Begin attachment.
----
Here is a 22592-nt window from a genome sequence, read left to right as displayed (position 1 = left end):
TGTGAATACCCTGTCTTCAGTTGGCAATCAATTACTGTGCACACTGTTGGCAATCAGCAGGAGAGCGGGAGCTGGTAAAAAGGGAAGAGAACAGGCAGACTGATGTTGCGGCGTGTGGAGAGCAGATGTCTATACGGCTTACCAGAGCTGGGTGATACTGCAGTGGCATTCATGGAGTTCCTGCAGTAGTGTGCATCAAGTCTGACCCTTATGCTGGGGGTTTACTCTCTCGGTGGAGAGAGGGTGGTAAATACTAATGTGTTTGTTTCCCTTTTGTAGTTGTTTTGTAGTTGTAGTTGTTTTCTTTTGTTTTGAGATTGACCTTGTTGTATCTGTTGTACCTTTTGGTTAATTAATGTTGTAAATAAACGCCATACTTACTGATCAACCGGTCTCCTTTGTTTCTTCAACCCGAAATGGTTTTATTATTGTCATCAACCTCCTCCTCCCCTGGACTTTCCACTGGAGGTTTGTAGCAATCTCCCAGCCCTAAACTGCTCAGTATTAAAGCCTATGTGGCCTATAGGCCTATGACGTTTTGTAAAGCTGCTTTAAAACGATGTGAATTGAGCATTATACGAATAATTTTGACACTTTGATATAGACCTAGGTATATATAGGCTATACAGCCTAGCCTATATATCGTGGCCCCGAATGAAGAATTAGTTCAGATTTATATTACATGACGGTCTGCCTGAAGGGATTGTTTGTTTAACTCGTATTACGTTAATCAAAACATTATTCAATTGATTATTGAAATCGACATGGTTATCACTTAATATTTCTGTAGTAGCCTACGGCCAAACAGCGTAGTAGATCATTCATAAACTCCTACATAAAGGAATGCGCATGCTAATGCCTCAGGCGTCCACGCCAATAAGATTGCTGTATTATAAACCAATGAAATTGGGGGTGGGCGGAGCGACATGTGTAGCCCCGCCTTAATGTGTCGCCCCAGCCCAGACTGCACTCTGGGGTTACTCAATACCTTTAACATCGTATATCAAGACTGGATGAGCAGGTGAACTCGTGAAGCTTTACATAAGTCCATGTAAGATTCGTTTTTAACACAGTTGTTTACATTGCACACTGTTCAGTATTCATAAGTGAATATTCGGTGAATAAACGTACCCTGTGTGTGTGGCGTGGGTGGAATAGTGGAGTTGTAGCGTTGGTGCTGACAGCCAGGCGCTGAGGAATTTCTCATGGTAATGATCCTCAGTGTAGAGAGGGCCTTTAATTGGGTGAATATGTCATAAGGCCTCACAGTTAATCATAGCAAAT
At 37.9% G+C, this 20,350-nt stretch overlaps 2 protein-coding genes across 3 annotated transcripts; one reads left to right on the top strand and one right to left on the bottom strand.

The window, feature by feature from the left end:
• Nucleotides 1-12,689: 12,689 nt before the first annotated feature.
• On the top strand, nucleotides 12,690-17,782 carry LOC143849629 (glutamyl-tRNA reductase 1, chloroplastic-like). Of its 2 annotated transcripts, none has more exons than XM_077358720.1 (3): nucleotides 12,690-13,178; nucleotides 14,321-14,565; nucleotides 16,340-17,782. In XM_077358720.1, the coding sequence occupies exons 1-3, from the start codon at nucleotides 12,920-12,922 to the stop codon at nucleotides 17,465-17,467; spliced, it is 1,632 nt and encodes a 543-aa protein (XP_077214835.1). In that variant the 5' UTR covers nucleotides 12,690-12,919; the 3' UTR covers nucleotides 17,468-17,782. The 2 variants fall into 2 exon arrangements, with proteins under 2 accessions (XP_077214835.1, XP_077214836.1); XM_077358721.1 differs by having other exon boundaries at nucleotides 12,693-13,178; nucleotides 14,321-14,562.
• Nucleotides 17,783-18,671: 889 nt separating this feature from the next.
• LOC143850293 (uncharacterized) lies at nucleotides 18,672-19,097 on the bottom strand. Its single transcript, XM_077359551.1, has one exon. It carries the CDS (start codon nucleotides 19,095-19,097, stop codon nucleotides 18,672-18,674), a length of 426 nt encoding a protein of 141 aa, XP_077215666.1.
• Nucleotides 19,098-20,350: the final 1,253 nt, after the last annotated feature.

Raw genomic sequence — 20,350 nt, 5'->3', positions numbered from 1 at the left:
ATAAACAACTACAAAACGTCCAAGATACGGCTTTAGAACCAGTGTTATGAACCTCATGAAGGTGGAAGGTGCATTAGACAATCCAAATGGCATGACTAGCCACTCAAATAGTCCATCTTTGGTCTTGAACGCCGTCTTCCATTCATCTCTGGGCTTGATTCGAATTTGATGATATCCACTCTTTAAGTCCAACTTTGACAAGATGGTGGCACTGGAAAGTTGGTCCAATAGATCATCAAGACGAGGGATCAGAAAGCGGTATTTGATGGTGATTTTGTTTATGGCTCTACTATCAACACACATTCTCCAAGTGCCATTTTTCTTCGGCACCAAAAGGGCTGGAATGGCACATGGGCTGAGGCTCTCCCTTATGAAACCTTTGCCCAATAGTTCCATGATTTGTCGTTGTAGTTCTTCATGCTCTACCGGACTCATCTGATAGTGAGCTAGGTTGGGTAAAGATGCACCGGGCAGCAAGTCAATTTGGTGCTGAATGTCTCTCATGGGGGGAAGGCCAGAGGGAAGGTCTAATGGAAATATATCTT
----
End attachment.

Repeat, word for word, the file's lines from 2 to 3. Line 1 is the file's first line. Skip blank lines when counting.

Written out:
TGTGAATACCCTGTCTTCAGTTGGCAATCAATTACTGTGCACACTGTTGGCAATCAGCAGGAGAGCGGGAGCTGGTAAAAAGGGAAGAGAACAGGCAGACTGATGTTGCGGCGTGTGGAGAGCAGATGTCTATACGGCTTACCAGAGCTGGGTGATACTGCAGTGGCATTCATGGAGTTCCTGCAGTAGTGTGCATCAAGTCTGACCCTTATGCTGGGGGTTTACTCTCTCGGTGGAGAGAGGGTGGTAAATACTAATGTGTTTGTTTCCCTTTTGTAGTTGTTTTGTAGTTGTAGTTGTTTTCTTTTGTTTTGAGATTGACCTTGTTGTATCTGTTGTACCTTTTGGTTAATTAATGTTGTAAATAAACGCCATACTTACTGATCAACCGGTCTCCTTTGTTTCTTCAACCCGAAATGGTTTTATTATTGTCATCAACCTCCTCCTCCCCTGGACTTTCCACTGGAGGTTTGTAGCAATCTCCCAGCCCTAAACTGCTCAGTATTAAAGCCTATGTGGCCTATAGGCCTATGACGTTTTGTAAAGCTGCTTTAAAACGATGTGAATTGAGCATTATACGAATAATTTTGACACTTTGATATAGACCTAGGTATATATAGGCTATACAGCCTAGCCTATATATCGTGGCCCCGAATGAAGAATTAGTTCAGATTTATATTACATGACGGTCTGCCTGAAGGGATTGTTTGTTTAACTCGTATTACGTTAATCAAAACATTATTCAATTGATTATTGAAATCGACATGGTTATCACTTAATATTTCTGTAGTAGCCTACGGCCAAACAGCGTAGTAGATCATTCATAAACTCCTACATAAAGGAATGCGCATGCTAATGCCTCAGGCGTCCACGCCAATAAGATTGCTGTATTATAAACCAATGAAATTGGGGGTGGGCGGAGCGACATGTGTAGCCCCGCCTTAATGTGTCGCCCCAGCCCAGACTGCACTCTGGGGTTACTCAATACCTTTAACATCGTATATCAAGACTGGATGAGCAGGTGAACTCGTGAAGCTTTACATAAGTCCATGTAAGATTCGTTTTTAACACAGTTGTTTACATTGCACACTGTTCAGTATTCATAAGTGAATATTCGGTGAATAAACGTACCCTGTGTGTGTGGCGTGGGTGGAATAGTGGAGTTGTAGCGTTGGTGCTGACAGCCAGGCGCTGAGGAATTTCTCATGGTAATGATCCTCAGTGTAGAGAGGGCCTTTAATTGGGTGAATATGTCATAAGGCCTCACAGTTAATCATAGCAAAT
At 37.9% G+C, this 20,350-nt stretch overlaps 2 protein-coding genes across 3 annotated transcripts; one reads left to right on the top strand and one right to left on the bottom strand.